How do I get rid of hair algae in my reef tank?
Hair algae is the common name for the green filamentous algae that grows in reef tanks.
Its most common in new aquariums where the surfaces are new, clean and bright, the system is not fully mature, and there is a lack of algae-eating fish.
What causes hair algae in a reef tank?
Hair algae is nuisance algae caused by bright light and nutrients like phosphate, and it will often grow on rocks first but can grow across a sand bed if the sand is left undisturbed.
The first thing to do is to control the amount of light that the reef tank receives. If there are no corals in there, have the light on just for viewing, and turn it off at all other times.
If you do have corals in there, cut the total lighting duration down to eight hours per day - enough for corals but not an excessive amount that algae can take advantage of.
Next look to control phosphates. Use RO water instead of tap water, install a phosphate reactor and fill it with the appropriate amount of phosphate remover for your system volume. Test phosphate regularly with an aquarium phosphate test kit and try to keep it as near to zero as possible.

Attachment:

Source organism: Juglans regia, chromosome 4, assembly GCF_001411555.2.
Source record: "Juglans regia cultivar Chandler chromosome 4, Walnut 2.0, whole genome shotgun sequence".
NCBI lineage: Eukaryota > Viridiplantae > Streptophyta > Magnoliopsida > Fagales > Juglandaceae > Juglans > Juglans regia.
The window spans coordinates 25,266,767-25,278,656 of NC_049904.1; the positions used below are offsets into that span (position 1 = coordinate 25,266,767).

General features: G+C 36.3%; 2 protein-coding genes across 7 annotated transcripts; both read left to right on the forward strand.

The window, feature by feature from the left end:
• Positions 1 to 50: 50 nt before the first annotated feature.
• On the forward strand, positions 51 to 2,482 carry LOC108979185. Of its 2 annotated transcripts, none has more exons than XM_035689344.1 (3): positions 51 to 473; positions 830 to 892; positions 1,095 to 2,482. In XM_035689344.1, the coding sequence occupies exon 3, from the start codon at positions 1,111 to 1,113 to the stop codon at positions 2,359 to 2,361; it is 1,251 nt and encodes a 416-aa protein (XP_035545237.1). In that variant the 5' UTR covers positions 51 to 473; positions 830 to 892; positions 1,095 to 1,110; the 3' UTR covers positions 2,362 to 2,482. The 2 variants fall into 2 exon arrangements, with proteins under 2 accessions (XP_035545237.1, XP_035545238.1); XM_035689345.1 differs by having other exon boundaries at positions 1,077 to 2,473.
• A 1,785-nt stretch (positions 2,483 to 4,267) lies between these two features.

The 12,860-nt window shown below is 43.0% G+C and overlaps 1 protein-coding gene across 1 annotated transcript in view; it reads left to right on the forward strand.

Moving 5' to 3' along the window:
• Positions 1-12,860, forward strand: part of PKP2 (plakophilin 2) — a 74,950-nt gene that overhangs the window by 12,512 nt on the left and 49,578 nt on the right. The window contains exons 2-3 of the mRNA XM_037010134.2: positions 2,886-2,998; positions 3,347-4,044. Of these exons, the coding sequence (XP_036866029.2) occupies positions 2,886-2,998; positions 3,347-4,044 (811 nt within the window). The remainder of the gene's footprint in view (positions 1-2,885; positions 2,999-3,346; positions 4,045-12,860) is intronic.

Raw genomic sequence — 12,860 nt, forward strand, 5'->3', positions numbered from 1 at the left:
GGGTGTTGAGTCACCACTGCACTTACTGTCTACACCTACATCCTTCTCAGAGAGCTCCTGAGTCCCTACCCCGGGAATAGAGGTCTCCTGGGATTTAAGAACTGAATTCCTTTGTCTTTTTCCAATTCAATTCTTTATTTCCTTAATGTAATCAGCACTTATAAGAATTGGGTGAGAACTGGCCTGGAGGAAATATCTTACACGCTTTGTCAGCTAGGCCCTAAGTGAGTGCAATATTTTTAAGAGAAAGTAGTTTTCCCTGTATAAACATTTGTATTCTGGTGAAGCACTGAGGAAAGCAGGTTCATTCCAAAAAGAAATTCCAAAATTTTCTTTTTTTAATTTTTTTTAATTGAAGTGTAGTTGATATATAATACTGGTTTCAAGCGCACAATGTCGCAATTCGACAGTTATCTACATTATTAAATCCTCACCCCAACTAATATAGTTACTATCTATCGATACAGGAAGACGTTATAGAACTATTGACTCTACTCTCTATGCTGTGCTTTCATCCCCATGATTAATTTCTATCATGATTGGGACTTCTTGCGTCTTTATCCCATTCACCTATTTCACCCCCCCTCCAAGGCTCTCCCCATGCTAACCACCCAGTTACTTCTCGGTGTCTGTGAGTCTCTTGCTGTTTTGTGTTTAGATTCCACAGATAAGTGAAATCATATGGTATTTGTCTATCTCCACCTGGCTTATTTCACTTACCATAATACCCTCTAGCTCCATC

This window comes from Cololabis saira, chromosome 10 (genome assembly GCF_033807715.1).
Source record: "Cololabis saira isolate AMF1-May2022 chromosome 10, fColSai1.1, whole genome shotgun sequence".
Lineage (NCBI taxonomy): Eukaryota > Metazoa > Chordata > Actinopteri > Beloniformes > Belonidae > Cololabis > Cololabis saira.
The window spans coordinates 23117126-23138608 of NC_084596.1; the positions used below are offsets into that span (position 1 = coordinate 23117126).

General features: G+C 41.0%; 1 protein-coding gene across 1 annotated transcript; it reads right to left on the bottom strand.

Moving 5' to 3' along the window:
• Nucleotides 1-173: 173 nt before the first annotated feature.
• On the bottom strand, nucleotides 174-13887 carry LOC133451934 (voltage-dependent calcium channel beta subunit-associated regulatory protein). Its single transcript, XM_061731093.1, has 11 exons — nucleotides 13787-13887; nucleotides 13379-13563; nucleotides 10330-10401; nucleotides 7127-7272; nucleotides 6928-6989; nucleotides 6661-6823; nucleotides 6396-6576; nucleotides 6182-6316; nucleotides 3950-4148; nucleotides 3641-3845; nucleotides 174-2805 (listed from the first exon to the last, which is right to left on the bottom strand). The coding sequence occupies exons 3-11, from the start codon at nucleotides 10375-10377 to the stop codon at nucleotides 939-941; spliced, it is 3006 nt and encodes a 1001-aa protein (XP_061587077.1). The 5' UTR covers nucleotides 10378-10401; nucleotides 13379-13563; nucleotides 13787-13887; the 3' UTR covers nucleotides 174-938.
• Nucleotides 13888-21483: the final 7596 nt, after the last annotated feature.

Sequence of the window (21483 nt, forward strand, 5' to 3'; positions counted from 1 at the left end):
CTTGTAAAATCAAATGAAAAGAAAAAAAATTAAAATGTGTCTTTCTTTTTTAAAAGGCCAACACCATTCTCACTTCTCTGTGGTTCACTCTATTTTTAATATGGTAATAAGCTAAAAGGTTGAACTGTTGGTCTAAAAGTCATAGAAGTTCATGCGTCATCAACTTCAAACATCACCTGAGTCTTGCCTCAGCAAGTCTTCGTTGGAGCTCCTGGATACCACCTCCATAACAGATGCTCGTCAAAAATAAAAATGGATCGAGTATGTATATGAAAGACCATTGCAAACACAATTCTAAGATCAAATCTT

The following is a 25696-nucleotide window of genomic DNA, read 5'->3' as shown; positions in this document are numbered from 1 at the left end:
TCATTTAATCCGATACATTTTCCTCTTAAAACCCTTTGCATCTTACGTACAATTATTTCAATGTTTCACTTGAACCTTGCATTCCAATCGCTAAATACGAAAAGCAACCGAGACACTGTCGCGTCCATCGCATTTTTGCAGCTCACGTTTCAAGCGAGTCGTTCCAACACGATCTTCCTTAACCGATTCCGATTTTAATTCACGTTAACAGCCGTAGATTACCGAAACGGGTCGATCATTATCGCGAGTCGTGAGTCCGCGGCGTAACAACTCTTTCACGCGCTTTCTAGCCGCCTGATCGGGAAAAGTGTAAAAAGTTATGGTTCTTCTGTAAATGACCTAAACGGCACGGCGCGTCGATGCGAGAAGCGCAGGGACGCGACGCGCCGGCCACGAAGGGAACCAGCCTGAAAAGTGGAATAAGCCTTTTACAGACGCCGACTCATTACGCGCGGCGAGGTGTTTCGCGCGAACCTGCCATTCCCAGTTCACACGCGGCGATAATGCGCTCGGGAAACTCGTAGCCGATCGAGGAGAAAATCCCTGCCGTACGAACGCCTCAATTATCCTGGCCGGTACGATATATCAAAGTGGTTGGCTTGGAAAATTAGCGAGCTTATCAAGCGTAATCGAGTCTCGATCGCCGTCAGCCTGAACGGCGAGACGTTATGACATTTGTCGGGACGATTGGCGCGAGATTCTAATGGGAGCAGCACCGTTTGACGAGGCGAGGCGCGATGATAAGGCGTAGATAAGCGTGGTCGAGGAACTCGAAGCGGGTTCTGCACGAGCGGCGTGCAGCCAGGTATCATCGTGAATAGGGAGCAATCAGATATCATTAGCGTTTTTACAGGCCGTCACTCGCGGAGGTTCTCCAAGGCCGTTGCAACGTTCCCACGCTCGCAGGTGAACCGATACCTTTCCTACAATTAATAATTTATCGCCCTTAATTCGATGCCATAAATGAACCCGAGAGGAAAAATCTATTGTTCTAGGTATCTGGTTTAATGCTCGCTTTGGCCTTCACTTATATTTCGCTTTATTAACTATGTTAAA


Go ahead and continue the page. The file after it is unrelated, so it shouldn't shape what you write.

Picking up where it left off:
Hair algae need nutrients to grow and if you limit the nutrients (nitrate and phosphate levels,) its the best way to limit the growth. You can even fight fire with fire, introducing either an algae refugium or a macroalgae reactor in the sump.
Macroalgae will compete with the green hair algae for nutrients, helping to strip it from the water. It is also thought that macroalgae can release compounds that repel and retard other forms of algae in a natural form of chemical warfare. But once you’ve addressed high light and nutrients, you’ll need some livestock to give you a helping hand.
Which reef fish eat hair algae?
Every natural coral reef has its army of algae eating herbivorous fish to keep algae at bay. Algae occur in the wild too, and when a reef overgrows with algae its often a sign of imbalance.
If the tank is over four feet in length and 240 litres consider a yellow tang, which will graze rockwork for algae all day long, keeping green hair algae at bay as well as giving itself a feed at the same time.
The best of the tangs is the Yellow eye or Kole tang, with specialised teeth to comb and clip hair algae like hair clippers. If tank space allows, a Yellow tang and a Kole tang can be used in combination to tackle algae, and they live alongside each other in the wild.
Rabbitfish like the Foxface are excellent algae eaters, if a bit large when fully grown, but will help to make short work of green hair algae. An algae blenny or a Starry blenny may also be effective, or a combination of algae eaters like tangs, rabbitfish and blennies in large reef aquaria.
Are there any invertebrates that eat hair algae?
If you have hair algae growing everywhere, reach for a Sea hare. Large, brown slugs, sea hares have enormous appetites for hair algae and will make a big difference in just a few days. Sea hares are so effective that many are returned to the store after a week or so as they have eaten all the available algae and have nothing more to eat!